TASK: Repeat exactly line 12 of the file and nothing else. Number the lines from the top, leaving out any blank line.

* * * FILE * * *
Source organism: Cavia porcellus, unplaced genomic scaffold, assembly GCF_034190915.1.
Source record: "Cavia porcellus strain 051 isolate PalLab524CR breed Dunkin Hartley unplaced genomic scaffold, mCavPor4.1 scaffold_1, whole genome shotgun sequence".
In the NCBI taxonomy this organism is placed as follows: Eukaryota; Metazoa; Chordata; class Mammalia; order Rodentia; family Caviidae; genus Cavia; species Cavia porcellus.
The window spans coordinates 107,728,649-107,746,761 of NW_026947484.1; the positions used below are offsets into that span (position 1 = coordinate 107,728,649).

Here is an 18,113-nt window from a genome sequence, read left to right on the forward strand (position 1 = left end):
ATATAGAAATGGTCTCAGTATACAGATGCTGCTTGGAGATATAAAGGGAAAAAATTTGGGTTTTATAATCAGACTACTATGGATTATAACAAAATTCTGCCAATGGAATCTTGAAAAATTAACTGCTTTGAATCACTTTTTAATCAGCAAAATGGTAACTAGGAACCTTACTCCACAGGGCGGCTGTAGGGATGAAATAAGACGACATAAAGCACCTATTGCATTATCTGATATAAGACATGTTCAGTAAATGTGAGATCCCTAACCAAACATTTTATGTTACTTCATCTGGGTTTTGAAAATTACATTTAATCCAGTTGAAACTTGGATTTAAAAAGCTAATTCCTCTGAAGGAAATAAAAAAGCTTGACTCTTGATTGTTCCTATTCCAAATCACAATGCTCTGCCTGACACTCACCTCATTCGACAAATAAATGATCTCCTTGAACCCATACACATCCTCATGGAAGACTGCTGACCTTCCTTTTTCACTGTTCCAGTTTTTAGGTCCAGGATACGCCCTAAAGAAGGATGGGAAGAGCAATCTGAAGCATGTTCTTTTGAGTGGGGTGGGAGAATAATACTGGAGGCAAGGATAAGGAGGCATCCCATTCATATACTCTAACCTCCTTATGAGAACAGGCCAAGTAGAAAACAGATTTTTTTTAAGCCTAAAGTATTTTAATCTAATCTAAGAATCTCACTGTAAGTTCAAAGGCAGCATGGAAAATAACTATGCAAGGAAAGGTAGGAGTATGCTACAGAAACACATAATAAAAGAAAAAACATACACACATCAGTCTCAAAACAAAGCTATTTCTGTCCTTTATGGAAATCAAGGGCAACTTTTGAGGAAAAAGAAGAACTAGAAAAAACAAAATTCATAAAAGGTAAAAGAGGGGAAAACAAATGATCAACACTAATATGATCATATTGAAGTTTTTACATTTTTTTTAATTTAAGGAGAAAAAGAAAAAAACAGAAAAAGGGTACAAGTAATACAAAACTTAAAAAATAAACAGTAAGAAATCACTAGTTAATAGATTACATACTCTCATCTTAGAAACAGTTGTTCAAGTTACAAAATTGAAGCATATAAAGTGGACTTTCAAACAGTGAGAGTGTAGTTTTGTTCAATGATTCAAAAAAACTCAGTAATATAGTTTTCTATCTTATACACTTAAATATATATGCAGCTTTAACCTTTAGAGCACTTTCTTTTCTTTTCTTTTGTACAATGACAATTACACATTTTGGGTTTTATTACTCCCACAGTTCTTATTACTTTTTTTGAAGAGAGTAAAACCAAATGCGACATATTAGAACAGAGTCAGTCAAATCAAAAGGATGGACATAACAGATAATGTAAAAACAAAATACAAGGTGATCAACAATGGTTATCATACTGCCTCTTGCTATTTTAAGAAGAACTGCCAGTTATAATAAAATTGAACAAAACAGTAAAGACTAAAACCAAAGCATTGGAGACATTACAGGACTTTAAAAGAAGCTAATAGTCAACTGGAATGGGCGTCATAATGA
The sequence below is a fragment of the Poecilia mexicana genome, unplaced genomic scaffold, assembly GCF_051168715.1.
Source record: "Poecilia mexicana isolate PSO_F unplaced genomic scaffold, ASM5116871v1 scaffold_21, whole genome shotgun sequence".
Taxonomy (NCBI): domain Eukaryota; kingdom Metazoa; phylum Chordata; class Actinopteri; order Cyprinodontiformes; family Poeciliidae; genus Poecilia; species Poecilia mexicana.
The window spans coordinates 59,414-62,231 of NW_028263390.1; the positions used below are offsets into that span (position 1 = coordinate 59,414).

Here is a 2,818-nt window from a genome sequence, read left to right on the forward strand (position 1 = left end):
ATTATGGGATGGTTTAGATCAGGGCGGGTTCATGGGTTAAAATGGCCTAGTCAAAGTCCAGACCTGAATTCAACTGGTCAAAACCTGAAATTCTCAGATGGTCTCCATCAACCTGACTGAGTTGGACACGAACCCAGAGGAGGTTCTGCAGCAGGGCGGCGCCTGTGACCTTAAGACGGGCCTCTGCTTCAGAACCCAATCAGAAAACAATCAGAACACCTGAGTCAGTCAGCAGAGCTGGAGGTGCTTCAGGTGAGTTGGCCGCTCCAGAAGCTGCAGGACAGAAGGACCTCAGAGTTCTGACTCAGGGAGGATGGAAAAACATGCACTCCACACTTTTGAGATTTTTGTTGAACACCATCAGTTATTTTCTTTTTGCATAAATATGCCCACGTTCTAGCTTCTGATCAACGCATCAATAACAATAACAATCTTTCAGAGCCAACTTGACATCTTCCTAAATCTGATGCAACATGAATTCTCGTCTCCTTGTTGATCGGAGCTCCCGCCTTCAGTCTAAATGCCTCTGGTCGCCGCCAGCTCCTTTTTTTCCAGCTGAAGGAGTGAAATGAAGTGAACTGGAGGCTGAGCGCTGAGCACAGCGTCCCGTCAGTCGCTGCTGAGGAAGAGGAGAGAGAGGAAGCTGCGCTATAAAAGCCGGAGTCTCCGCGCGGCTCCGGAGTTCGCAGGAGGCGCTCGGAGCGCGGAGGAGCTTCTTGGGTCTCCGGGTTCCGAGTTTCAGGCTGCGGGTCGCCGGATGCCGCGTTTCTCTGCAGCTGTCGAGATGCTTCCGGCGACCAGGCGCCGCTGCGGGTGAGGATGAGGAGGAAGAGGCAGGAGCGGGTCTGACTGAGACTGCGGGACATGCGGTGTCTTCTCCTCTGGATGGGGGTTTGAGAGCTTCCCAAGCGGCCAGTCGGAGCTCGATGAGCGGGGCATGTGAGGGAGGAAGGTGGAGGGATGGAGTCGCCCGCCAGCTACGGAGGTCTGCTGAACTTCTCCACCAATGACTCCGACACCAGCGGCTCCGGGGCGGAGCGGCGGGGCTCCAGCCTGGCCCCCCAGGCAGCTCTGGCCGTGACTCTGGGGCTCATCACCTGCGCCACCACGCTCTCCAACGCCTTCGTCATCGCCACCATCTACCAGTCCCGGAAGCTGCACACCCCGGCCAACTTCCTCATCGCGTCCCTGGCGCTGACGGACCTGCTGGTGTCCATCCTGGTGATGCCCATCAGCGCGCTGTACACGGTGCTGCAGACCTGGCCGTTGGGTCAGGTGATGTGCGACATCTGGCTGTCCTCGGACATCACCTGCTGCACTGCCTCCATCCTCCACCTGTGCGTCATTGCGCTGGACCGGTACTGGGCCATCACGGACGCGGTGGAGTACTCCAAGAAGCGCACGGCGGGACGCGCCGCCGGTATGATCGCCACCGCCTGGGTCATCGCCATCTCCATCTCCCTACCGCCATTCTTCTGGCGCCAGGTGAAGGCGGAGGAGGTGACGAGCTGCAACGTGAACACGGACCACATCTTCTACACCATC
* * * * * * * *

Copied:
ATTATGGGATGGTTTAGATCAGGGCGGGTTCATGGGTTAAAATGGCCTAGTCAAAGTCCAGACCTGAATTCAACTGGTCAAAACCTGAAATTCTCAGATGGTCTCCATCAACCTGACTGAGTTGGACACGAACCCAGAGGAGGTTCTGCAGCAGGGCGGCGCCTGTGACCTTAAGACGGGCCTCTGCTTCAGAACCCAATCAGAAAACAATCAGAACACCTGAGTCAGTCAGCAGAGCTGGAGGTGCTTCAGGTGAGTTGGCCGCTCCAGAAGCTGCAGGACAGAAGGACCTCAGAGTTCTGACTCAGGGAGGATGGAAAAACATGCACTCCACACTTTTGAGATTTTTGTTGAACACCATCAGTTATTTTCTTTTTGCATAAATATGCCCACGTTCTAGCTTCTGATCAACGCATCAATAACAATAACAATCTTTCAGAGCCAACTTGACATCTTCCTAAATCTGATGCAACATGAATTCTCGTCTCCTTGTTGATCGGAGCTCCCGCCTTCAGTCTAAATGCCTCTGGTCGCCGCCAGCTCCTTTTTTTCCAGCTGAAGGAGTGAAATGAAGTGAACTGGAGGCTGAGCGCTGAGCACAGCGTCCCGTCAGTCGCTGCTGAGGAAGAGGAGAGAGAGGAAGCTGCGCTATAAAAGCCGGAGTCTCCGCGCGGCTCCGGAGTTCGCAGGAGGCGCTCGGAGCGCGGAGGAGCTTCTTGGGTCTCCGGGTTCCGAGTTTCAGGCTGCGGGTCGCCGGATGCCGCGTTTCTCTGCAGCTGTCGAGATGCTTCCGGCGACCAGGCGCCGCTGCGGGTGAGGATGAGGAGGAAGAGGCAGGAGCGGGTCTGACTGAGACTGCGGGACATGCGGTGTCTTCTCCTCTGGATGGGGGTTTGAGAGCTTCCCAAGCGGCCAGTCGGAGCTCGATGAGCGGGGCATGTGAGGGAGGAAGGTGGAGGGATGGAGTCGCCCGCCAGCTACGGAGGTCTGCTGAACTTCTCCACCAATGACTCCGACACCAGCGGCTCCGGGGCGGAGCGGCGGGGCTCCAGCCTGGCCCCCCAGGCAGCTCTGGCCGTGACTCTGGGGCTCATCACCTGCGCCACCACGCTCTCCAACGCCTTCGTCATCGCCACCATCTACCAGTCCCGGAAGCTGCACACCCCGGCCAACTTCCTCATCGCGTCCCTGGCGCTGACGGACCTGCTGGTGTCCATCCTGGTGATGCCCATCAGCGCGCTGTACACGGTGCTGCAGACCTGGCCGTTGGGTCAGGTGATGTGCGACATCTGGCTGTCCTCGGACATCACCTGCTGCACTGCCTCCATCCTCCACCTGTGCGTCATTGCGCTGGACCGGTACTGGGCCATCACGGACGCGGTGGAGTACTCCAAGAAGCGCACGGCGGGACGCGCCGCCGGTATGATCGCCACCGCCTGGGTCATCGCCATCTCCATCTCCCTACCGCCATTCTTCTGGCGCCAGGTGAAGGCGGAGGAGGTGACGAGCTGCAACGTGAACACGGACCACATCTTCTACACCATC